Some of the hundreds of rare coins from the Iron Age which have been uncovered by archaeologists working on the HS2 route
Hundreds of rare Iron Age coins have been unearthed by archaeologists working on the HS2 route.
One excavator described the hoard of small coins, which were found in Hillingdon, west London, and date back to the first century BC, as a "once-in-a-lifetime find".
Under British law, the find could be recognised as "treasure" and acquired by a museum.
Bearing the side profile of the Greek god Apollo on one side, and a charging bull on the other, their design is based on coins struck in the French city of Marseille more than 2,000 years ago.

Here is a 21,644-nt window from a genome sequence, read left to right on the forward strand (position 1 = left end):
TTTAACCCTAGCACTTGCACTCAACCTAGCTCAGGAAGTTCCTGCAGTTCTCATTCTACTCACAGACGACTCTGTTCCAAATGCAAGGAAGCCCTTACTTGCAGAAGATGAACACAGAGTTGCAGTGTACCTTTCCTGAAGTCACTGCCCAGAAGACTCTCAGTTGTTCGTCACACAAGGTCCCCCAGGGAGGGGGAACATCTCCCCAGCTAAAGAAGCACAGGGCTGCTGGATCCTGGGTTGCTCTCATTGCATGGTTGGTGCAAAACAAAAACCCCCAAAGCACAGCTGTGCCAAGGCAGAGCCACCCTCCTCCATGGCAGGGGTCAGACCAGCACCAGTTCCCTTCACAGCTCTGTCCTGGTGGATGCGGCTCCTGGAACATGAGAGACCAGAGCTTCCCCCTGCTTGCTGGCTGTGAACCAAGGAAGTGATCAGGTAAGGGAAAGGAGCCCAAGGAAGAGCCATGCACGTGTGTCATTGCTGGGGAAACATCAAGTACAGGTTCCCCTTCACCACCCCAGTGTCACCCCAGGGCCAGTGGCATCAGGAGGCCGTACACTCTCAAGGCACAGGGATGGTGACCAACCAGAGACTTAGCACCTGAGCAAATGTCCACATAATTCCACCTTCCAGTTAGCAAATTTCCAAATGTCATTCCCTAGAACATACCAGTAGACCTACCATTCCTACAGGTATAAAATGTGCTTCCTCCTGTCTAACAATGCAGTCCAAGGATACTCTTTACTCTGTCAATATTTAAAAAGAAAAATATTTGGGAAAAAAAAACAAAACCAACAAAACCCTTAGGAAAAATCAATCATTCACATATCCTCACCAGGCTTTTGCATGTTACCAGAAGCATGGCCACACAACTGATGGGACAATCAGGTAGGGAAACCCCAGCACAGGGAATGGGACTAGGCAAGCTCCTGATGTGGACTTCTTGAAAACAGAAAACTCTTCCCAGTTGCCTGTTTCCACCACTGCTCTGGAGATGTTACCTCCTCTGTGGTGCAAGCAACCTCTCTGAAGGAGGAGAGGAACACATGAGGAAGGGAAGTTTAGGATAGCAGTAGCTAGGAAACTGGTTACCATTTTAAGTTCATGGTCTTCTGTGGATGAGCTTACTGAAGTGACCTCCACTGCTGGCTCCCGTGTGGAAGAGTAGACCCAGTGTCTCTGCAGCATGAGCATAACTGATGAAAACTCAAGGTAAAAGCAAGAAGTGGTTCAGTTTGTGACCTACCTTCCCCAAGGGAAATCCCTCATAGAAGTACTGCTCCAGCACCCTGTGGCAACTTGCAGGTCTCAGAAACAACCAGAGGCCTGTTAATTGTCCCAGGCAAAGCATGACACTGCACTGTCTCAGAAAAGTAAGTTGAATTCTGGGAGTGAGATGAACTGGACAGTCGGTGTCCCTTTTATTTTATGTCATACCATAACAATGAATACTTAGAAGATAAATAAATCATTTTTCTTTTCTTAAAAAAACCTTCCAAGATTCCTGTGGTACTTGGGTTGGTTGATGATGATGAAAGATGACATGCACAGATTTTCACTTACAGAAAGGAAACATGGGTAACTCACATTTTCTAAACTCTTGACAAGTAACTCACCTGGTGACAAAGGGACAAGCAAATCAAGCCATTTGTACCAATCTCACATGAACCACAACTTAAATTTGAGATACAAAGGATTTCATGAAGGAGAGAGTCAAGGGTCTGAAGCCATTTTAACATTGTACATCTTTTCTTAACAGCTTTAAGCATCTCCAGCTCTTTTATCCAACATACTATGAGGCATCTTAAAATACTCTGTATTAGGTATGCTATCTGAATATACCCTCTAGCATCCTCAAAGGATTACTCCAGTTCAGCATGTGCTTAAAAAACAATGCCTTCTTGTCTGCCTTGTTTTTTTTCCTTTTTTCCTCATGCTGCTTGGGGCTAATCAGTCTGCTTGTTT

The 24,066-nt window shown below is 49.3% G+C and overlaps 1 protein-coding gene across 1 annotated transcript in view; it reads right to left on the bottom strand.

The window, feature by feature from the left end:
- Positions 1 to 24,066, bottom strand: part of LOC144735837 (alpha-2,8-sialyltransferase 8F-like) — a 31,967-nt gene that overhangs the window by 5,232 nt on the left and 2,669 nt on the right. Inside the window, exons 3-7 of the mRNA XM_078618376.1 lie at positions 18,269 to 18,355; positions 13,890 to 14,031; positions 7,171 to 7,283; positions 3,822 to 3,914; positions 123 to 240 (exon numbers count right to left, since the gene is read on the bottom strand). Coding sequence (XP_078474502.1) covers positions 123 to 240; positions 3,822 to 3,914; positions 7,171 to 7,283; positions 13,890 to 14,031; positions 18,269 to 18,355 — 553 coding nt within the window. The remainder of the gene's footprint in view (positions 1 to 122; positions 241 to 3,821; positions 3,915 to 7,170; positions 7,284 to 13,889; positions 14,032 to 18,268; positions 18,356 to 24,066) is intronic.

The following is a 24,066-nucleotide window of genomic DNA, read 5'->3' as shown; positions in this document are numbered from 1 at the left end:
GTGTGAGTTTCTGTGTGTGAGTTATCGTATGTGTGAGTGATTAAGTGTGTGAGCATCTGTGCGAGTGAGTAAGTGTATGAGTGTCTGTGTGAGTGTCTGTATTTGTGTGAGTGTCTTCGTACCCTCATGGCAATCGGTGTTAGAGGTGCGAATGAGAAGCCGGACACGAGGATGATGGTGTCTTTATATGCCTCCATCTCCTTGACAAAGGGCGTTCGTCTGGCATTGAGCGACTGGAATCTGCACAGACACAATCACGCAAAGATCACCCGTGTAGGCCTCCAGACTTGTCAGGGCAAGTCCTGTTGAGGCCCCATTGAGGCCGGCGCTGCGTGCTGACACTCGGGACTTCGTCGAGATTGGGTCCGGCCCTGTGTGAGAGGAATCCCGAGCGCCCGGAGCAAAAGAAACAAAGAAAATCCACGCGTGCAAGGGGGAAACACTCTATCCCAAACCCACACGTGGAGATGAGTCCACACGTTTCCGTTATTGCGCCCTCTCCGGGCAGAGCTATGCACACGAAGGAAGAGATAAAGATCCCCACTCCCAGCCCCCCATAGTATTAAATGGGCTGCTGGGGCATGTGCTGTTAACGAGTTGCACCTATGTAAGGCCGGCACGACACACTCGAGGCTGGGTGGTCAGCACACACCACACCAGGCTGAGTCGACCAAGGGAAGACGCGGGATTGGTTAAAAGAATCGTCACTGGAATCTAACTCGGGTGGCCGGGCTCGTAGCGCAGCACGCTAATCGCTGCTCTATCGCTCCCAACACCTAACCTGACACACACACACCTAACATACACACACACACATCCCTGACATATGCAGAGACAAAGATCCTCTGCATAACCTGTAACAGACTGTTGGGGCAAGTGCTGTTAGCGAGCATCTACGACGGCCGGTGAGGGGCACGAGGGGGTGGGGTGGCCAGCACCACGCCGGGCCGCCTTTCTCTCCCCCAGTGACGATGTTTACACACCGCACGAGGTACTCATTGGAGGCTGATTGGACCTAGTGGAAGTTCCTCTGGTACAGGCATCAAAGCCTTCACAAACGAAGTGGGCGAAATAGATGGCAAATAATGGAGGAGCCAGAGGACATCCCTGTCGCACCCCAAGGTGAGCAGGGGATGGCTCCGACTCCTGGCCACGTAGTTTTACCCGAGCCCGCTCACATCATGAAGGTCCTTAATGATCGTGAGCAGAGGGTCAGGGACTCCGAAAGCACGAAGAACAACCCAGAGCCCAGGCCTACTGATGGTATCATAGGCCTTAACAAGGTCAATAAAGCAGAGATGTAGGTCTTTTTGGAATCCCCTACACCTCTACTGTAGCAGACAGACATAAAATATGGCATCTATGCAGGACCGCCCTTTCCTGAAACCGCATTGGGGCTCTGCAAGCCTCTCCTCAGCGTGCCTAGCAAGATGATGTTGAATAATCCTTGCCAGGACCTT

Excavation teams made the discovery after a storm disturbed the ground where they were buried.
Emma Tetlow, the historic environment lead for HS2's main contractors Skanska, Costain and Strabag, described the moment the team uncovered the small coins, known as "potins".
"We were coming to the end of our archaeological work on the site when we found a patch of soil that was a very different colour from what it would be expected to be," she said.